Racism and xenophobia do not end just because a country’s borders become more accepting. Instead they morph and adapt to the current societal norms. Especially in a country like the United Kingdom, where the legacy of the British Empire is still thriving, there is still a disconnect between the Empire’s colonial effects and the country’s present-day racist and xenophobic policies. This disconnect is reflected in their current literary canon which has helped British citizens convince themselves that racism exists in other people and other countries and not in their own lives and histories. A canon outlines and shapes the culture of a society through art and literature that reflects how life is like in that nation. The British literary canon currently upholds the notion that dead white men can still accurately represent their nation’s diverse and ever-changing population. Historically speaking, the British canon has always memorialized the voices of white men and currently excludes the voices of women, people of color, immigrants, and other marginalized people that contribute to culture and history of the nation. Contrary to the original British canon belief, white men are not the only contributors to British culture. The Second World War took a financial toll on the British Empire and to resolve this issue it looked towards its Caribbean colonies to help rebuild Great Britain. In 1948, these Caribbean immigrants arrived in England on the Empire Windrush and since then have challenged and contributed to British culture and life. James Berry’s A Story I Am In: Selected Poems (2011) belongs in the British literary canon as it reveals the reality of post-colonial xenophobic and racist British attitudes that still threaten the livelihoods of the Windrush Generation to this day.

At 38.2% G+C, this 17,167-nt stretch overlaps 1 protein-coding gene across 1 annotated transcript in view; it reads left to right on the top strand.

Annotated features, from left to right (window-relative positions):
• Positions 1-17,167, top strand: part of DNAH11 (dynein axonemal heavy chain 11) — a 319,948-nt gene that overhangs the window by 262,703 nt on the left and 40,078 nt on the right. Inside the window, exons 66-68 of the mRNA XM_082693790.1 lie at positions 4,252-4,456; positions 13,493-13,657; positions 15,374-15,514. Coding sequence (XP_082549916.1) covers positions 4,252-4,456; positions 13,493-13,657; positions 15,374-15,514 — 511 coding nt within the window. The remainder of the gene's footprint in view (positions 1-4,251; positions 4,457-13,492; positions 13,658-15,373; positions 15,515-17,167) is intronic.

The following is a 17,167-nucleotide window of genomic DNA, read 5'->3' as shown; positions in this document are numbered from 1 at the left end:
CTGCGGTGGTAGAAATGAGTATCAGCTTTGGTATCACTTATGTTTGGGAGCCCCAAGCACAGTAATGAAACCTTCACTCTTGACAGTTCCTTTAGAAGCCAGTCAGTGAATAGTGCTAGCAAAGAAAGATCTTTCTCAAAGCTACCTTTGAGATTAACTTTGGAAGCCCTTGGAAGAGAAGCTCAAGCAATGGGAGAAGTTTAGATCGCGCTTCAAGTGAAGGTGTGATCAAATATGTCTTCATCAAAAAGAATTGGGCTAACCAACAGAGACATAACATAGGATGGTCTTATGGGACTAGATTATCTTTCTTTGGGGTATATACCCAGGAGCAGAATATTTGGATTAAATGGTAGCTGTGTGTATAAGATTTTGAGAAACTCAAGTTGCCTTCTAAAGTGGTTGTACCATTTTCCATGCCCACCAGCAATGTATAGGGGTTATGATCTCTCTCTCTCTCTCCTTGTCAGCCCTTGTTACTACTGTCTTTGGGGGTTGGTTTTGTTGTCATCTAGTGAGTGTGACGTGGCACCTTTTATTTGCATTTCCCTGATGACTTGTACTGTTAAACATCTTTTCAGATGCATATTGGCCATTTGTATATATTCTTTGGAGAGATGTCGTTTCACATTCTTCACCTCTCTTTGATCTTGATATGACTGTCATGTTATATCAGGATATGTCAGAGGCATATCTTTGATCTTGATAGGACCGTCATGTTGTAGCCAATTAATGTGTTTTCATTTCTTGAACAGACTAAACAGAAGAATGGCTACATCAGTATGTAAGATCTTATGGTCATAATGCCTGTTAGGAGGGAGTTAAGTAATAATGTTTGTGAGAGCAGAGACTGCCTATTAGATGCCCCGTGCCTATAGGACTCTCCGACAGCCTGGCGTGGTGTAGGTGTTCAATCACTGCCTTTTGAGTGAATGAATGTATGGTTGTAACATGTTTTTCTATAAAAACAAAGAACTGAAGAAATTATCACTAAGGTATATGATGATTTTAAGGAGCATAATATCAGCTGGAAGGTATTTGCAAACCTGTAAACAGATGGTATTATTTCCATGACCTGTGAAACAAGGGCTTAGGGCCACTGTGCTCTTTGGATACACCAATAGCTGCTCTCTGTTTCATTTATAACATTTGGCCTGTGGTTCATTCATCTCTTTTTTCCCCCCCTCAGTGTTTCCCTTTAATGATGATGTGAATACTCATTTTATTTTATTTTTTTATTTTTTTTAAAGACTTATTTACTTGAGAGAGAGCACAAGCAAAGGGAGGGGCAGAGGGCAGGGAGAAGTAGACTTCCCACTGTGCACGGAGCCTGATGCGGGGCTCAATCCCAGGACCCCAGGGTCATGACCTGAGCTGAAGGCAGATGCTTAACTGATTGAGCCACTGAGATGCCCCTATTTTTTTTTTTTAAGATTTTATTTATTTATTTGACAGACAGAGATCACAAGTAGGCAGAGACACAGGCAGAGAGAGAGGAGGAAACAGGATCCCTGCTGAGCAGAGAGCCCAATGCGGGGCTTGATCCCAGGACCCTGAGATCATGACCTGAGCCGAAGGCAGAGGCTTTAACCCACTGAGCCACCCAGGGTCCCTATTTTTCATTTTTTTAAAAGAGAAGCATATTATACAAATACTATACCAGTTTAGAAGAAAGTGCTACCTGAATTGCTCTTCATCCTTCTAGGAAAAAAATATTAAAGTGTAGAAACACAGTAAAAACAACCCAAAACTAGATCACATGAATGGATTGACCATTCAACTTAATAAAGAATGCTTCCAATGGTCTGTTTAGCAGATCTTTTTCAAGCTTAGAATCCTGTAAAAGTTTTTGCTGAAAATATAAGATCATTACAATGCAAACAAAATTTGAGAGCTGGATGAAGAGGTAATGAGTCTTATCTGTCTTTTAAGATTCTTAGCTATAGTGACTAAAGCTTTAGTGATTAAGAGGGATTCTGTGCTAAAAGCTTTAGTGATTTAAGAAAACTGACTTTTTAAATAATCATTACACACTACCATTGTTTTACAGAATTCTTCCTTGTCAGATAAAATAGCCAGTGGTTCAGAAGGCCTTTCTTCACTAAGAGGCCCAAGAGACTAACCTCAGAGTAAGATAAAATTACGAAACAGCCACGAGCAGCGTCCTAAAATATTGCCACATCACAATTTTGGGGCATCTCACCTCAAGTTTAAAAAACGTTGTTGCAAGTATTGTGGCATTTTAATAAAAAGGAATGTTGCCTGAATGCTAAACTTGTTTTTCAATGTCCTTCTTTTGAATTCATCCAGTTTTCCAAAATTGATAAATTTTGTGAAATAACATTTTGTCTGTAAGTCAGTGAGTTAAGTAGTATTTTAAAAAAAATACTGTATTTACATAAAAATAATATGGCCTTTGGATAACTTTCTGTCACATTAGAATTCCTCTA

Story-Telling: The Empire’s Neglected Responsibility.
Undergraduate Review, 14, 102-106.
Available at: https://vc.bridgew.edu/undergrad_rev/vol14/iss1/17
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